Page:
• Middle-earth: Shadow of War begins with a brief recap of Middle-earth: Shadow of Mordor that can be effectively summarized as "Talion, dead wife, dead son, Celebrimbor, new Ring".
  • The Longest Five Minutes starts out with your party staring face-to-face with the Demon King, but The Hero suddenly comes down with a case of Easy Amnesia at the worst possible time. The majority of the game is told through flashbacks consisting of mini-quests that cover the length of The Hero's Journey while his teammates try desperately to get him to remember everything he's fighting for.
  • Chapter 1 of Rakenzarn Frontier Story is Makoto narrating his life thus far, how he ended up in the dungeon he started the Prologue in and how he escaped from the boss at the end.
  • Assassin's Creed: Brotherhood: At the beginning, we see Ezio fighting Cesare Borgia at Vanna, but since Desmond lacks the synchronization necessary to stay there, he gets booted out. It takes until the rest of the game until we see how they got there. Turns out to also be a case of Once More, with Clarity!.

    Visual Novels 
  • Practically an Omnipresent Trope in this medium, as every work desperately tries to avoid having to start with waking up in an Ordinary High-School Student's bedroom on a schoolday morning, where the stories usually start, so they put something in front of it.
  • CLANNAD starts with the first part of the final Illusionary World sequence, which isn't fully played until the end of the game.
  • Kira-Kira, over and over again. You're dropped in the middle of a scene, and the next five minutes are spent explaining what happened before then.
  • Higurashi: When They Cry: The first arc begins with a long monologue and a black screen, with someone apologizing... as a wet and sickening THWACK noise sounds repeatedly in the background. This is Keiichi apologizing to Rena and Mion after bludgeoning them to death. This is likely where the anime adaptation (see above) got the idea of opening some arcs (including this one) with a clip from the end, or a suitably dramatic point.
  • Umineko: When They Cry, episode 5. Ushiromiya Natsuhi, you are the culprit! Way to start an episode of an extremely long murder mystery story. In the end, it turns out that Erika was wrong after all. In fact, Natsuhi becomes one of the two characters confirmed to not be the culprit. EP 6 follows suit starting with BATTLER and Erika's Wedding, with BATTLER in a logic error
  • Fate/stay night plays with this. It starts with a scene from the the third day, before starting on the first, but from the perspective of one of the heroines. The rest of the prologue plays out from her perspective until an event shortly after the first scene, with one of the characters from that scene holding her up at swordpoint. After the opening movie and starting the game proper from the menu, it goes back to the first day, this time from the Protagonist's perspective.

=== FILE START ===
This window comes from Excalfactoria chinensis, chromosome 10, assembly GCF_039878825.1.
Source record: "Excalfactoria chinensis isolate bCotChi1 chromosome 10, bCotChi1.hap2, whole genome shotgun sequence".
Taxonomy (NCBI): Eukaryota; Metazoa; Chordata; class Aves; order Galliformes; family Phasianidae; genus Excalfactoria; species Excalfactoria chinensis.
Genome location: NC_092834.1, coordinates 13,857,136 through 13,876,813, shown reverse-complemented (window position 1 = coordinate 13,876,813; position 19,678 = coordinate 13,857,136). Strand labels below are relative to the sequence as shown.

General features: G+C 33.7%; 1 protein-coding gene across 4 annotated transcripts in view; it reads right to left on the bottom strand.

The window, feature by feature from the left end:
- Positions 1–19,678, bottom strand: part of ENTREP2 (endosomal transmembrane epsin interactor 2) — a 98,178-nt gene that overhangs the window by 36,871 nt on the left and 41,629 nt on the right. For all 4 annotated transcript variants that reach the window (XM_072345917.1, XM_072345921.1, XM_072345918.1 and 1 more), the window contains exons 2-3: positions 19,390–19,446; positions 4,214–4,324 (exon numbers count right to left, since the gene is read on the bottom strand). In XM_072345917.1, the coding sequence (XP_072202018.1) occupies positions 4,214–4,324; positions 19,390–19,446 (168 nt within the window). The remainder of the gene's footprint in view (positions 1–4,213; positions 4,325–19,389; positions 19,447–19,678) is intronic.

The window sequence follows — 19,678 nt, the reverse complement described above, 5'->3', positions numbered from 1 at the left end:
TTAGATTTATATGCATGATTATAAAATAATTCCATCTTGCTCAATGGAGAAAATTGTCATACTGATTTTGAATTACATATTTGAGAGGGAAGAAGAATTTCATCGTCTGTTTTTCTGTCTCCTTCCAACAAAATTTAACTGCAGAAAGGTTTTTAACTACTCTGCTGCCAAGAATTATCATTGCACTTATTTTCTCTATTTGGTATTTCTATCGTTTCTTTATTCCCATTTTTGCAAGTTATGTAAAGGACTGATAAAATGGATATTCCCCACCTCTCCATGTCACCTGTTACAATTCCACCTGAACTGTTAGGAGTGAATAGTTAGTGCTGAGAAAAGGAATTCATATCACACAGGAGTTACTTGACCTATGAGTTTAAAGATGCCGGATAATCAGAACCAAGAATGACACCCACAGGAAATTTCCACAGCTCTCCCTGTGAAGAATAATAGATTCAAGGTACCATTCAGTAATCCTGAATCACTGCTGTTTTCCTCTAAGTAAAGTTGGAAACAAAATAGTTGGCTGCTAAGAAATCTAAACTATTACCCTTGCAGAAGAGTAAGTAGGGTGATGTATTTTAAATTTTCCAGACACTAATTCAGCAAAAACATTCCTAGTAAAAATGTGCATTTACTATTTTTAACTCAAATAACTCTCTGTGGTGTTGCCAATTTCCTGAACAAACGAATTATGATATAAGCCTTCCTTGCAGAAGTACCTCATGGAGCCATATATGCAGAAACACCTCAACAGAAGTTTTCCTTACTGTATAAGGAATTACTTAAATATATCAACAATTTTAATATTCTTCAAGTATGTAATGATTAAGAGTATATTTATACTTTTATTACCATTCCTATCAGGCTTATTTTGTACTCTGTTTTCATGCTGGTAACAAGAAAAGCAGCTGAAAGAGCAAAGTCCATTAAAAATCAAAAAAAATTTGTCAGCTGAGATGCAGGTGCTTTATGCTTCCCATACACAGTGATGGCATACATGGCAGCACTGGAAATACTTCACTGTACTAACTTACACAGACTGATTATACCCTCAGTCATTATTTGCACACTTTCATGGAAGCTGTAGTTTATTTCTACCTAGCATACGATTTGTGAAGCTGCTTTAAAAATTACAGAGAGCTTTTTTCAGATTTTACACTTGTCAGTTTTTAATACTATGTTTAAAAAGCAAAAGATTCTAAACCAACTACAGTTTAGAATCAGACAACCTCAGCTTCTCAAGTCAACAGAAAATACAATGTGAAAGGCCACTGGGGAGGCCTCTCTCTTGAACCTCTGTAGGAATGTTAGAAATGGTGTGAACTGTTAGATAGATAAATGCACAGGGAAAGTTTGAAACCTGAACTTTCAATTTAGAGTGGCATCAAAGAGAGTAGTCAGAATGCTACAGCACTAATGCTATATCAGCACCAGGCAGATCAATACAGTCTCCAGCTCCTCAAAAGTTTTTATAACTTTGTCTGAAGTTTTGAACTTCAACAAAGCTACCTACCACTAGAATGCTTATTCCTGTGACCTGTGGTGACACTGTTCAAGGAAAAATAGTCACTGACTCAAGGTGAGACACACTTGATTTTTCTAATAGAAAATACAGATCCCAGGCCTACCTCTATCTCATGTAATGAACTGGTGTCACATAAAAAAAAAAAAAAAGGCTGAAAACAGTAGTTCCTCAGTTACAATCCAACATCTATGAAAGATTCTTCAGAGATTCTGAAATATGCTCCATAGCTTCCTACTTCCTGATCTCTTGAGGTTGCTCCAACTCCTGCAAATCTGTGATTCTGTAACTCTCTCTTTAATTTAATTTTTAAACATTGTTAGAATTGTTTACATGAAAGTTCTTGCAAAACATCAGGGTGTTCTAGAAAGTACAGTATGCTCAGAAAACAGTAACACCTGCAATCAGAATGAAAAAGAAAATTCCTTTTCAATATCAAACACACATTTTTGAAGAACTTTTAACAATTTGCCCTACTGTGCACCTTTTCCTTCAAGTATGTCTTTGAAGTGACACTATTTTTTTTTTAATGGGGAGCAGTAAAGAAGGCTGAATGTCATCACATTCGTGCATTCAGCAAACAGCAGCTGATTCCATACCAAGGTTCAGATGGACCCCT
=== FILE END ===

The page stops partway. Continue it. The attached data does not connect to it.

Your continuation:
• ef - a fairy tale of the two. starts with the ending, and jumps to two different points in the middle, before starting at the beginning.
  • Ace Attorney:
    • In Phoenix Wright: Ace Attorney - Trials and Tribulations, the prologue of the fourth case starts with Phoenix on a hospital bed looking over a report about a case handled by Mia. After learning what transpired during that trial, Phoenix mentions on how an incident occurred that made him remember another important incident from his past. The first act of the fifth case shows why he ended up on that hospital bed.
    • Phoenix Wright: Ace Attorney – Dual Destinies begins on December 17 with a trial for a courtroom bombing that happened the previous day. After Case 1 is over, Athena spends half the game flashing back to the events of the previous months (April in Case 2 and October in Case 3). After the narrative finally arrives to December 16, the day of the bombing, two days are glossed over as this timespan is already covered in Case 1. Then the second half of Case 4 is told, followed by the final Case 5. It's important to note that a good deal of Dramatic Irony comes when the end of the first case reveals how a certain character apparently turns their back on the rest of the gang — the player is left wondering what led to this decision, and finds the answer through the aforementioned flashbacks.
    • In Ace Attorney Investigations, the second and third cases are flashbacks occuring before the first case, and the fourth case is a flashback seven years back from the third case. It's less confusing in context.